Chania city hosted some of the most spectacular temples, especially from the period of the Venetian Rule. Most of the monuments are preserved in very good condition.
The museum has been housed since 1997 in the church of the monastery of San Salvatore, dating probably from the 15th century, next to the bastions on the west side of the Venetian fortifications of Chania.
The Küçük Hasan Pasha Mosque or Gialisi Tzami (mosque of the sea) is actually the only preserved mosque of the city of Chania. It was built on the site of a preexisting Christian temple after the conquest of Chania by the Ottomans in 1645, honoring Küçük Hasan Pasha.
The Roman Catholic Church in Chania (1842) meets in the town centre at Halidon 46, the road that leads from 1866 Square down to the harbour front, in a beautiful building just set back from the main frontage.
The present Cathedral temple of "Eisodion" was built on the place of an older temple of "Theotokos" (Virgin Mary) Trimartiri, dating back to the 14th century. When the city of Chania was occupied by the Turks in 1645, the temple was converted into a soap-factory without altering its initial design.
The Monastery of Santa Maria was built by Marussa Mengano in 1615 for the Dominican nuns of Chania. The Monastery was described by the Venetian Inquisitor G. Perpigano in 1620, who wrote that it had comfortable cells south from the catholic.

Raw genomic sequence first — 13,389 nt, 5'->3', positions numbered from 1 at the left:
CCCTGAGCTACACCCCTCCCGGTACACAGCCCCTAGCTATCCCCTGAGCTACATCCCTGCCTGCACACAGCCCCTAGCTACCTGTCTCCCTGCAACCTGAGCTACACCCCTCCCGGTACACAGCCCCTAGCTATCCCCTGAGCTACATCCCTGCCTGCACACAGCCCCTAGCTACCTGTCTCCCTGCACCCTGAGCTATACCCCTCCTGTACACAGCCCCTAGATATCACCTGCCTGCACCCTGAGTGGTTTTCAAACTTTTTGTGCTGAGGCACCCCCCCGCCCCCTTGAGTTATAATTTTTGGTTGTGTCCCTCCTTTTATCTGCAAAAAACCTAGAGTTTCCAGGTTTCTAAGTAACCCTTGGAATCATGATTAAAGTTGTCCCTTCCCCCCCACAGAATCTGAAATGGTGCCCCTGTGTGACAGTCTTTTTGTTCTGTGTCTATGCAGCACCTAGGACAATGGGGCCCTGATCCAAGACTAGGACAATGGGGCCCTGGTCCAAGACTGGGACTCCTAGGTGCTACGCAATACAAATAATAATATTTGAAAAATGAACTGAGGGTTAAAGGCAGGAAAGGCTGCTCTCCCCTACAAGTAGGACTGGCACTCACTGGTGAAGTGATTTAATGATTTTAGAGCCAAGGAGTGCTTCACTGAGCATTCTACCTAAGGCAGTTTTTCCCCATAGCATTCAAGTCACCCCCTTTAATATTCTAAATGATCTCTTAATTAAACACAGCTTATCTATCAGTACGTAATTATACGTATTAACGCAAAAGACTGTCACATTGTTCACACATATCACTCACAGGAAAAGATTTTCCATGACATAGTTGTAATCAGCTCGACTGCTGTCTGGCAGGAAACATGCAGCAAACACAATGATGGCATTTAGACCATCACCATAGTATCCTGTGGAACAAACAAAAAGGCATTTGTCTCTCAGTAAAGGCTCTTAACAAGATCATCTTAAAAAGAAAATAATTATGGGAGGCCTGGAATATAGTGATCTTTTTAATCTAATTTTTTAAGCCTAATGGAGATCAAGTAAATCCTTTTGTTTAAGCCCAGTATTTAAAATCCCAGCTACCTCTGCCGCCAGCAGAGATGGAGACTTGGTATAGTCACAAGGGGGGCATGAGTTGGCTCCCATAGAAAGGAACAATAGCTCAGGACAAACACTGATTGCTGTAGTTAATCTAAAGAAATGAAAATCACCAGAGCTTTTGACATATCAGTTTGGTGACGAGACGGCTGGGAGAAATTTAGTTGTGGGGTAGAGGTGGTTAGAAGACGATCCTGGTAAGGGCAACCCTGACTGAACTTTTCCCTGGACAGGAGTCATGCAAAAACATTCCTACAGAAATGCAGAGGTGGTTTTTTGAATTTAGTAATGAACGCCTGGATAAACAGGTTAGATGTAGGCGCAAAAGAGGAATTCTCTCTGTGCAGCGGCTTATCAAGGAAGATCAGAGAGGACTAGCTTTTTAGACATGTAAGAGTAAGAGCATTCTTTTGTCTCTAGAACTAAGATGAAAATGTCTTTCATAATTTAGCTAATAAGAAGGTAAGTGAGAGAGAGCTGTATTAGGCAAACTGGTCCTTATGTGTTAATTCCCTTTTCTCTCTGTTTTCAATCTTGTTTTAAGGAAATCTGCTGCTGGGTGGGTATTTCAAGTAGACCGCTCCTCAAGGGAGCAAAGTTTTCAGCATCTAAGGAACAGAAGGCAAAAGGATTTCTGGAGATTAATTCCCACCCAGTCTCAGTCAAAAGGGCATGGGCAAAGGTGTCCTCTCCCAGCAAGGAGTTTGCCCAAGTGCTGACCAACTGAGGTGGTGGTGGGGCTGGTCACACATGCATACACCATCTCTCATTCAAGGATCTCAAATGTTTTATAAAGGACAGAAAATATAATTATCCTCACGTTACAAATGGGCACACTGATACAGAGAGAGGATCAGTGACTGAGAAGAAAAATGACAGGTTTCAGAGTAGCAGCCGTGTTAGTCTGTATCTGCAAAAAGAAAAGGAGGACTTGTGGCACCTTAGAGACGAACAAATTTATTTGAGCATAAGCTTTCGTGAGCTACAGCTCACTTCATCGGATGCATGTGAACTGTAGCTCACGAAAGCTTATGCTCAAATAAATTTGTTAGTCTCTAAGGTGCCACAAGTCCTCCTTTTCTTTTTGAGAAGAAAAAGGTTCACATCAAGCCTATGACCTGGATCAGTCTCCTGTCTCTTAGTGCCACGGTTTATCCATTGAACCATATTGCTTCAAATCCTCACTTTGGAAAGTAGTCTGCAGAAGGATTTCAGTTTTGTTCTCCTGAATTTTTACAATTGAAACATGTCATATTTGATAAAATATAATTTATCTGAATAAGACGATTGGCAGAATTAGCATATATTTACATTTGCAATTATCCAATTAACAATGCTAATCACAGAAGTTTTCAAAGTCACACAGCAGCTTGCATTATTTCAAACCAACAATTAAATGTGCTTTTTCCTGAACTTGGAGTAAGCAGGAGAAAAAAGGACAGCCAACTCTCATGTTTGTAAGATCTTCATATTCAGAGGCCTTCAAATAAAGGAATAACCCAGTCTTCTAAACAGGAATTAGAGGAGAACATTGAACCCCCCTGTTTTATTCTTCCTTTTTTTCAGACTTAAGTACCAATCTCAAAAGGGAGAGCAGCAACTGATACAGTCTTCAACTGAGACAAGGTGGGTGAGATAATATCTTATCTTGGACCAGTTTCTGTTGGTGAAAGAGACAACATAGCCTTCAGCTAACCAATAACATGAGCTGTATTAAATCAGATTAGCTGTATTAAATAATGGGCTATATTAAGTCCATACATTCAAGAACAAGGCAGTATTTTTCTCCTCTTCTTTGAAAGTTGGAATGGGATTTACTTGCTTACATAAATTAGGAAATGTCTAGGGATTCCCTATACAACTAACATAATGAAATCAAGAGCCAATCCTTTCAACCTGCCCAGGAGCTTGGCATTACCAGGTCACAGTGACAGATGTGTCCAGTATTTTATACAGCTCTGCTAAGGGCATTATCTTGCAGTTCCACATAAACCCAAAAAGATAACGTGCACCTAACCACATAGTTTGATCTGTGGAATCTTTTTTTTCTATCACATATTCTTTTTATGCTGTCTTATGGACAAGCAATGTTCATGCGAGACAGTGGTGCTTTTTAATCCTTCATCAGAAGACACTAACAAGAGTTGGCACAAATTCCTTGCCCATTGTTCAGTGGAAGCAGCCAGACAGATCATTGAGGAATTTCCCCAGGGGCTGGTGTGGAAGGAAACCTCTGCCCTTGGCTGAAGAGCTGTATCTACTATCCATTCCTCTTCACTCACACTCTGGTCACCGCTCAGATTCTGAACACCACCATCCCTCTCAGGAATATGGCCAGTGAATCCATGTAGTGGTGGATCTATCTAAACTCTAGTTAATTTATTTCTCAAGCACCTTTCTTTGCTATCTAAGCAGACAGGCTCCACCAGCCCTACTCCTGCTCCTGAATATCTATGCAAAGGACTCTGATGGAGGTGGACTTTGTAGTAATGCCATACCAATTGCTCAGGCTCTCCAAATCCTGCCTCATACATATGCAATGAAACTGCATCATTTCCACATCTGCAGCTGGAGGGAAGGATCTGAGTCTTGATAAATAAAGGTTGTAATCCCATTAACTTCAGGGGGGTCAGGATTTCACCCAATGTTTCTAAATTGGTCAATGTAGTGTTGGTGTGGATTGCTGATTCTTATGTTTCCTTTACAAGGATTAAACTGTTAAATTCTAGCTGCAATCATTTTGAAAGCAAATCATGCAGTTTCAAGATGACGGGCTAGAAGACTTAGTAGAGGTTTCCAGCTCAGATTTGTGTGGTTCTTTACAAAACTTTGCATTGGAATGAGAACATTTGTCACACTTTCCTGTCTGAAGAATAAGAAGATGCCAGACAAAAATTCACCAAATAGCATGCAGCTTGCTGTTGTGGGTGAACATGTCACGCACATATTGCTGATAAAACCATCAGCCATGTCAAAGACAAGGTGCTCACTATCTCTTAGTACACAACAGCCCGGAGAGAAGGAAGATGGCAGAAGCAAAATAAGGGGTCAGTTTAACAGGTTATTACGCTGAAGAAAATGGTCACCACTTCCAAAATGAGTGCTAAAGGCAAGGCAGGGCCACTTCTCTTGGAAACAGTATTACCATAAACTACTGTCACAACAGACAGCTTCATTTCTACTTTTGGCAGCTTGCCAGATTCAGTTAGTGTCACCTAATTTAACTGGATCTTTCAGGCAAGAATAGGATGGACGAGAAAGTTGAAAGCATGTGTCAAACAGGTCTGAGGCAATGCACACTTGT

The temple of Saint Ekaterini (Agia Aikaterini) is located in a short distance from Aghios Nikolaos of Splantzia. It is a two-aisled structure with a front that ends to a gable. The base of the bell-tower can still be seen in the yard. The door-frames are supported by chiseled pseudo-pillars and are crowned with gothic relief arches.
At the northwestern edge of the square Splantzia we meet the church of San Rocco. The construction of the temple took place in 1630, probably after the outbreak of a plague, as Saint Rokkos was the protector against plague.
A parish temple located on the homonym district of Aghioi Anargyroi, which is recorded from 1583 in Venetian documents. Despite its small size, the district is represented in most of the city's images.